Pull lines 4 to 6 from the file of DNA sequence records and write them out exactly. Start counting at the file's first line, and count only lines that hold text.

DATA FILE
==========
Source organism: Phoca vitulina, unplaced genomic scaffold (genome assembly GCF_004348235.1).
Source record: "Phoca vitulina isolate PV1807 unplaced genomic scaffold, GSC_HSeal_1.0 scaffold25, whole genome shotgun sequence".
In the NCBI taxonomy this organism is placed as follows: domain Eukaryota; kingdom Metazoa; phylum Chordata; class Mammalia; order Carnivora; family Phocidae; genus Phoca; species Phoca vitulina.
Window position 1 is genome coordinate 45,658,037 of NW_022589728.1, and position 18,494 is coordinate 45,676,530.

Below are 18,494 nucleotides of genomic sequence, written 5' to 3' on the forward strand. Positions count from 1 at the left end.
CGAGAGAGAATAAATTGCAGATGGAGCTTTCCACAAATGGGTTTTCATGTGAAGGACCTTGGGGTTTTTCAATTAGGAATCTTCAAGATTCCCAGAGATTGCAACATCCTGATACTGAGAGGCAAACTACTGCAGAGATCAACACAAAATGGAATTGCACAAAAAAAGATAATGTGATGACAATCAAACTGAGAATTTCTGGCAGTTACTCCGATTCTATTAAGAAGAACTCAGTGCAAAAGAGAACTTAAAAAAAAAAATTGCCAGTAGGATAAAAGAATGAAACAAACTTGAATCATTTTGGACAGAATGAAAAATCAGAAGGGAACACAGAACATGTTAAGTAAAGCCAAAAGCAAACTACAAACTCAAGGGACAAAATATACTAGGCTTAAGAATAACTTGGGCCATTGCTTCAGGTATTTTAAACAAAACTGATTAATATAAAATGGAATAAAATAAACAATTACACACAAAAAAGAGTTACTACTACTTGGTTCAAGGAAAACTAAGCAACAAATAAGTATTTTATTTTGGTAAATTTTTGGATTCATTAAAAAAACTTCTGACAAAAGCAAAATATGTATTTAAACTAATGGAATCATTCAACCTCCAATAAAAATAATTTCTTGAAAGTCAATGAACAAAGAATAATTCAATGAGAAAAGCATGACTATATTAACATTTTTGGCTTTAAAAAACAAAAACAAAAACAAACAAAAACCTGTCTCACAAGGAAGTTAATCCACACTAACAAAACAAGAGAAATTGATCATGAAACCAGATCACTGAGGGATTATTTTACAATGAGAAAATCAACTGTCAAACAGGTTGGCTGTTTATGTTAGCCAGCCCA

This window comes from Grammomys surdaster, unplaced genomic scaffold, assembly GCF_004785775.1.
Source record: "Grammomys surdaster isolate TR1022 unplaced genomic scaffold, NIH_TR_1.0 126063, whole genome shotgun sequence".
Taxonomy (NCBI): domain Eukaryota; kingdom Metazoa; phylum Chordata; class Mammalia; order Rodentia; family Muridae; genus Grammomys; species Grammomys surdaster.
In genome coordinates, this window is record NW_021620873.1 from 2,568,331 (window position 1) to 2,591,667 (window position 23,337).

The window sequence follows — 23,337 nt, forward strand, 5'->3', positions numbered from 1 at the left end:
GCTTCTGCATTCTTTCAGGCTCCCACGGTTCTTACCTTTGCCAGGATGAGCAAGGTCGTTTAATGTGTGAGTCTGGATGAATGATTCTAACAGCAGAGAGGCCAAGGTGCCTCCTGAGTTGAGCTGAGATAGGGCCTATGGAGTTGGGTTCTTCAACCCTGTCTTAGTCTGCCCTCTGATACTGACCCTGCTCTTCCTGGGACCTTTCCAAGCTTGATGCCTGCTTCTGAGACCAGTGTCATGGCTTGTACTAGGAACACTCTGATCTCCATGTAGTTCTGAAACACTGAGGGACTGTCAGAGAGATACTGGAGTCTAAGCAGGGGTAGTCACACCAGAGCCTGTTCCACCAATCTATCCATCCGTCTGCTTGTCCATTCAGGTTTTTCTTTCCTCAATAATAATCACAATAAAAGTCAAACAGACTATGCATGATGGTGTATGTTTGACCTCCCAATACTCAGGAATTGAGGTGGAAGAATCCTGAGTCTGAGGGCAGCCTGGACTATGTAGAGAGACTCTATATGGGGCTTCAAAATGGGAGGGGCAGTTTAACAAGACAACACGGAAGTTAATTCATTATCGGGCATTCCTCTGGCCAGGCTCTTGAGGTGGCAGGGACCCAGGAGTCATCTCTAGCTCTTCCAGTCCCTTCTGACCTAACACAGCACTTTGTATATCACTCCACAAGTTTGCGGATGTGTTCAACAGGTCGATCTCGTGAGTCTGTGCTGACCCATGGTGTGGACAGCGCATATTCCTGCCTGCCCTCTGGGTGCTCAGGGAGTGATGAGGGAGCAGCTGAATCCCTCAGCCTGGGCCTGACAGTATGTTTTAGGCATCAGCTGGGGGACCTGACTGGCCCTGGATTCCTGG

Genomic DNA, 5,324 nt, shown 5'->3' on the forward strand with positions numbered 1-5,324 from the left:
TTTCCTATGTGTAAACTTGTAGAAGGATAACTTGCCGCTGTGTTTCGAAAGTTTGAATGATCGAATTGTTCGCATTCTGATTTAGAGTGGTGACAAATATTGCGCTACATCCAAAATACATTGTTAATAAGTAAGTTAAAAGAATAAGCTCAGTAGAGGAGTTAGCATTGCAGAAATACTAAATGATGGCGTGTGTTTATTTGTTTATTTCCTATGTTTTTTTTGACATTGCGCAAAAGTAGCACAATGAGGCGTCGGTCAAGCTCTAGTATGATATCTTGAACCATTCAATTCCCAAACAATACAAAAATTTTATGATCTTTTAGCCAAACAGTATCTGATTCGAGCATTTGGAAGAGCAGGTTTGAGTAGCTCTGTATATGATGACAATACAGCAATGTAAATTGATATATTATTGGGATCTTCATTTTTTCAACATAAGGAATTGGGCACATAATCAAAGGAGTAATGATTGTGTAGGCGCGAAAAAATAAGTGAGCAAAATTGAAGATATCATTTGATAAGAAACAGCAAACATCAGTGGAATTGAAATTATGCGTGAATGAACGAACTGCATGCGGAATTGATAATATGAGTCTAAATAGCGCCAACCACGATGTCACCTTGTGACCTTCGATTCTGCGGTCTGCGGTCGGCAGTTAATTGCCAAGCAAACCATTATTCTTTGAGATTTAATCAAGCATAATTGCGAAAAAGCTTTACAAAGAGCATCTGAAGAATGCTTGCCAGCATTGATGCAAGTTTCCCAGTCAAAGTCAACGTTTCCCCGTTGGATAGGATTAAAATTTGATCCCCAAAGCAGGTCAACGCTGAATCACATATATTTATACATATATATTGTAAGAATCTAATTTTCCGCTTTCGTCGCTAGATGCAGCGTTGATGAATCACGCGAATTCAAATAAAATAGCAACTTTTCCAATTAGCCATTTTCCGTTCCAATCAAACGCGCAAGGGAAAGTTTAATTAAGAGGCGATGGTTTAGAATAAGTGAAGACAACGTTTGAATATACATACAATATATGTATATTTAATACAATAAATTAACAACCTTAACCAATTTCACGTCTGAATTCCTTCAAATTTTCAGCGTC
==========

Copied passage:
Window position 1 is genome coordinate 45,658,037 of NW_022589728.1, and position 18,494 is coordinate 45,676,530.

Below are 18,494 nucleotides of genomic sequence, written 5' to 3' on the forward strand. Positions count from 1 at the left end.
CGAGAGAGAATAAATTGCAGATGGAGCTTTCCACAAATGGGTTTTCATGTGAAGGACCTTGGGGTTTTTCAATTAGGAATCTTCAAGATTCCCAGAGATTGCAACATCCTGATACTGAGAGGCAAACTACTGCAGAGATCAACACAAAATGGAATTGCACAAAAAAAGATAATGTGATGACAATCAAACTGAGAATTTCTGGCAGTTACTCCGATTCTATTAAGAAGAACTCAGTGCAAAAGAGAACTTAAAAAAAAAAATTGCCAGTAGGATAAAAGAATGAAACAAACTTGAATCATTTTGGACAGAATGAAAAATCAGAAGGGAACACAGAACATGTTAAGTAAAGCCAAAAGCAAACTACAAACTCAAGGGACAAAATATACTAGGCTTAAGAATAACTTGGGCCATTGCTTCAGGTATTTTAAACAAAACTGATTAATATAAAATGGAATAAAATAAACAATTACACACAAAAAAGAGTTACTACTACTTGGTTCAAGGAAAACTAAGCAACAAATAAGTATTTTATTTTGGTAAATTTTTGGATTCATTAAAAAAACTTCTGACAAAAGCAAAATATGTATTTAAACTAATGGAATCATTCAACCTCCAATAAAAATAATTTCTTGAAAGTCAATGAACAAAGAATAATTCAATGAGAAAAGCATGACTATATTAACATTTTTGGCTTTAAAAAACAAAAACAAAAACAAACAAAAACCTGTCTCACAAGGAAGTTAATCCACACTAACAAAACAAGAGAAATTGATCATGAAACCAGATCACTGAGGGATTATTTTACAATGAGAAAATCAACTGTCAAACAGGTTGGCTGTTTATGTTAGCCAGCCCA